Approval Voting: A Voice for Independents
By Aaron Hamlin
We Have a Representation Problem
America hates Independents. At least it gives that impression. Independents take just two of our 535 US Congressional seats. And only 20 of these outsiders sit among the nation’s 7,382 state legislators.
Yet, 40% of Americans identify as Independent. How could Independents be so underrepresented—by a factor of over 100?
Answer: Our choose-one plurality voting system suffocates independents. Plurality Voting ensures this result by coercing voters away from their honest favorites. No one wants to throw away their only vote on a less-than-viable candidate. And it’s this dishonest voting under Plurality Voting that explains the disconnect with whom we elect.
But Plurality Voting goes past denying independents election. It stifles their growth and political speech by distorting their support. And Plurality’s distortion encourages an environment where it’s okay to give independents scarce media coverage and exclude them from debates.
On presidential debates, for example, the major parties use a private debate commission run by former heads of both parties’ national committees. This commission requires presidential candidates to poll 15% nationally according to five different pollsters. And these polls come with the same Plurality Voting issues so that any Independent getting 15% is nearly impossible.
In 2000, the major parties’ commission decided Nader wasn’t popular enough to debate. Nader was popular enough, however, to sell out the 15,000-seat Madison Square Garden and get enough votes for the major parties to label him a spoiler. The debate commission again excluded him (and everyone else) in 2004 and 2008. They also excluded Perot during his second run in 1996. Independents have an uphill battle getting into local debates as well.
(Nader was removed from the 2000 debates by police despite having a ticket to attend.)
These obstacles assume the major parties even let Independents on the ballot. The US has some of the harshest ballot access laws in the world for Independents. For instance, Georgia’s law is so tough that an Independent hasn’t been on its US House ballot in over half a century. But why fight ballot-access laws for independents that you won’t vote for or see in debates?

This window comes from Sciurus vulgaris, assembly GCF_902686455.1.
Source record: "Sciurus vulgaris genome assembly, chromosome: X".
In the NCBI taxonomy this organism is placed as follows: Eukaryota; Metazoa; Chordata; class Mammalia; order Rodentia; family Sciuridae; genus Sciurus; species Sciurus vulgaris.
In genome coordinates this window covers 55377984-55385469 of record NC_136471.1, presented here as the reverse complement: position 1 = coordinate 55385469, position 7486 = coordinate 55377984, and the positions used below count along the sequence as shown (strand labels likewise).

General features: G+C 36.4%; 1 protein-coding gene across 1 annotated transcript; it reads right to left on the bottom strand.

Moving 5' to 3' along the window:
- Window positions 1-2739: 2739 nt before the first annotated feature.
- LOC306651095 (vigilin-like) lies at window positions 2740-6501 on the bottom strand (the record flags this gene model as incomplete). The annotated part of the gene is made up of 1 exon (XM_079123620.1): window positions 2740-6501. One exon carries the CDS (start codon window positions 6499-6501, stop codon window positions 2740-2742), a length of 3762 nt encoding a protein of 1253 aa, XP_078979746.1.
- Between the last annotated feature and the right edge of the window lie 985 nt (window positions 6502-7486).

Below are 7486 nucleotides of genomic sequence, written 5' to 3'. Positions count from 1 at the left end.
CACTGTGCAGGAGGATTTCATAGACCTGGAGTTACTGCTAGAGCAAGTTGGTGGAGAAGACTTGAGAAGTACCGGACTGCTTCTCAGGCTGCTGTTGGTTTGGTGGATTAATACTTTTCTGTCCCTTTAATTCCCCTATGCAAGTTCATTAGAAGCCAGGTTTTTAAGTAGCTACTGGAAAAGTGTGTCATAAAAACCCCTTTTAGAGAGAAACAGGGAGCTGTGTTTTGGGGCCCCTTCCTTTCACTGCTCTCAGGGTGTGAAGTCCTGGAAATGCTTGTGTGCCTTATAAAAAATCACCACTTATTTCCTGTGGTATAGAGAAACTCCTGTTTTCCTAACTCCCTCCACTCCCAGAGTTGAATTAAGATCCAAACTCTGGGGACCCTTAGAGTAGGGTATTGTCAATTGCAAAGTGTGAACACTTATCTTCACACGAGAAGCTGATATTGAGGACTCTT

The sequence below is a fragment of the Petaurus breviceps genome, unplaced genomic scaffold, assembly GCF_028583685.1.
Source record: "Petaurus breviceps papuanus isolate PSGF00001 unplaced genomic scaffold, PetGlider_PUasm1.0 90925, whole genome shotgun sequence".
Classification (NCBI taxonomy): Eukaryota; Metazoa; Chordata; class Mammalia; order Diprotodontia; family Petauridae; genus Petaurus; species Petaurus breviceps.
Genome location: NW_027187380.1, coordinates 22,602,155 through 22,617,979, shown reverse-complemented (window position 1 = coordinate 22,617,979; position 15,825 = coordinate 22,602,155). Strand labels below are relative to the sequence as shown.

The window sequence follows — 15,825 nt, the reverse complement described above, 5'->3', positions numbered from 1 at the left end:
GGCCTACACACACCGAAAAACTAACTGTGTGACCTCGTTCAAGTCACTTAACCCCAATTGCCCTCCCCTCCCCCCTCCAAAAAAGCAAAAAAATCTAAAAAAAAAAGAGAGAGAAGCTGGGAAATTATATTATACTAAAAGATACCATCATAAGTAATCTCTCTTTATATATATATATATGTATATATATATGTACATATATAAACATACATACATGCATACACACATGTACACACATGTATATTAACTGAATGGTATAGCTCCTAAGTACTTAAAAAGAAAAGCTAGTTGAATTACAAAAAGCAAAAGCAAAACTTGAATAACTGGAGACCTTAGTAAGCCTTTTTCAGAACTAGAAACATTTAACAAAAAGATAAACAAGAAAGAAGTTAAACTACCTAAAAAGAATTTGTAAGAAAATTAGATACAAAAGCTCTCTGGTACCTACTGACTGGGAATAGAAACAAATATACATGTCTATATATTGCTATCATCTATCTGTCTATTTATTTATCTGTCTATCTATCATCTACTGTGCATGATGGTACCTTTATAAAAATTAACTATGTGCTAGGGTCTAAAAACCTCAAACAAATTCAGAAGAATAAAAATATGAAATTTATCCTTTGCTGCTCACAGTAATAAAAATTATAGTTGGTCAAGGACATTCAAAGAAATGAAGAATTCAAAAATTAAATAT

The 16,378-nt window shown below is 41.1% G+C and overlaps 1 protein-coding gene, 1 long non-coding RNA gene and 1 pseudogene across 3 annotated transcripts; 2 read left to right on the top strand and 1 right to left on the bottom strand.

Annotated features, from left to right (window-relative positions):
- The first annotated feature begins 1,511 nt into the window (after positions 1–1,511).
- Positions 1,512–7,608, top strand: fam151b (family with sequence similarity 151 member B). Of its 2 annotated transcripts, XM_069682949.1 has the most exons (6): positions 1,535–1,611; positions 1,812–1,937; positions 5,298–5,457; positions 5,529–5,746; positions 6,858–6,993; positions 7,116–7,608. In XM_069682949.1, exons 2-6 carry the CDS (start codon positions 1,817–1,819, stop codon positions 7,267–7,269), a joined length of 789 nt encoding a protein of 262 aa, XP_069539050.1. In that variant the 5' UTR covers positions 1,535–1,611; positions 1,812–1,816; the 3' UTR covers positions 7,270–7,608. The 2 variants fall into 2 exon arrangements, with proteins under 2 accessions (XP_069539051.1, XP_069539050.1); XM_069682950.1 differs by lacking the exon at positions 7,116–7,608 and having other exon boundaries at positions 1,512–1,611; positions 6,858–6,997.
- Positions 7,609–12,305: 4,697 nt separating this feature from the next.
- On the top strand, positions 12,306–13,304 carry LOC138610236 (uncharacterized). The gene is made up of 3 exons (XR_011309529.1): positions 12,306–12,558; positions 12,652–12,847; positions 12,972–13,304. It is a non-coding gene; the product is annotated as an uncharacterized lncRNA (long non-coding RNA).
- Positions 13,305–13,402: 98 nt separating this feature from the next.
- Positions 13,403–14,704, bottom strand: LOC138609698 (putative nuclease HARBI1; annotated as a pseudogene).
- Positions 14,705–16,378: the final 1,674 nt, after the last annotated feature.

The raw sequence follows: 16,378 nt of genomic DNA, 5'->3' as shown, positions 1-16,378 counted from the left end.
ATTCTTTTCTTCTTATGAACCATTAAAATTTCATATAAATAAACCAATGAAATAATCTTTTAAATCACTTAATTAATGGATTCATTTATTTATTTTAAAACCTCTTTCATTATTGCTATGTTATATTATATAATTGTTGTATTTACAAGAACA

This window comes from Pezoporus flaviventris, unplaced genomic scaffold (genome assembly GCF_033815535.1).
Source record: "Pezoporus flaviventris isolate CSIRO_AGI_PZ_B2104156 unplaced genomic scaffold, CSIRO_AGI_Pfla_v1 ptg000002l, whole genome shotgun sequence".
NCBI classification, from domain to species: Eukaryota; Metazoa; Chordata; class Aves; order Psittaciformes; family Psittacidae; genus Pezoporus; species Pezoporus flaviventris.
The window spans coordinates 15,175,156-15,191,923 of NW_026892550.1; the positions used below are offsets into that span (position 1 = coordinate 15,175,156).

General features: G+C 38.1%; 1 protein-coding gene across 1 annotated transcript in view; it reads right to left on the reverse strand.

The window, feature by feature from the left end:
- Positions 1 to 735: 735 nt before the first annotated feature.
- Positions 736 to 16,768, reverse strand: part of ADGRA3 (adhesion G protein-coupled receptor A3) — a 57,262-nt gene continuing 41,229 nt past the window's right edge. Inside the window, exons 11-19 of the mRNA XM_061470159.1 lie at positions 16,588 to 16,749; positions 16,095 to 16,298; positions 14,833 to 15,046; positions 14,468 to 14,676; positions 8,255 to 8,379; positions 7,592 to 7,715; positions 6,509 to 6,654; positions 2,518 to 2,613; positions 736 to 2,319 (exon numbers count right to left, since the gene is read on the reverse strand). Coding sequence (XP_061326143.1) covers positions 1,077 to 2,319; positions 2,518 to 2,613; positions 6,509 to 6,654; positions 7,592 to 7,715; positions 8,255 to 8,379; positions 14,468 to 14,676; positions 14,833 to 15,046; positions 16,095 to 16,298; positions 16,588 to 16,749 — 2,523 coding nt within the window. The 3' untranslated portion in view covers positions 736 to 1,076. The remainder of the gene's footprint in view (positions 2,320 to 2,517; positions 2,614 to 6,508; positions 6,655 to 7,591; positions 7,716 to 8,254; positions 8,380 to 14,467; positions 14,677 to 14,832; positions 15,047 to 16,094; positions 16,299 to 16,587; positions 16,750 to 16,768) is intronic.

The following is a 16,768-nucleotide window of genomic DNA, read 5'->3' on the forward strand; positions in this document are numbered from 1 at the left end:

Solution: Count All the Votes with Approval Voting
We need a voting system that lets you vote your honest favorites—always. Enter approval voting. Approval voting is simple. The ballot looks like Plurality, most votes wins, and you still just check off candidates (no ranking). But Approval Voting lets you pick as many candidates as you wish. And that’s crucial.
To take this in, imagine plurality compared to approval voting for the 1992 and 2000 US Presidential elections. (See figure.) How would you vote?
Want to show support for your favorites? No worries there. Want to hedge your bets with a compromise vote against your least favorite? You can do that, too. approval voting lets you do both at the same time.
Approval Voting Breaks Plurality’s Funhouse Mirror
Plurality voting cripples Independents through artificially low support. Conversely, approval voting avoids this when it lets voters choose their favorites. So it makes sense that approval voting would give independents more accurate support.
looked at this question for its state elections. Approval voting gave independent/third-party candidates roughly five times more support than with plurality.
French researchers had this same question during their 2007 presidential election. And that election had 12 candidates. Voters there gave non-major candidates over three times more support with approval voting than under plurality.
In that election, plurality eliminated the third-placed (and third-party) Centrist candidate before the runoff. Under approval, that eliminated Centrist candidate would have won. So not only does approval voting give more accurate measures of support, it can also change election outcomes. Here, it (unsurprisingly) chose the Centrist.
Finally, US researchers looked at approval voting in the 1992 presidential election. There, billionaire Ross Perot still lost, but he got significantly more votes.
Also, Clinton was the clear winner and surpassed the 50% approval mark once approval voting fixed the vote-splitting issue.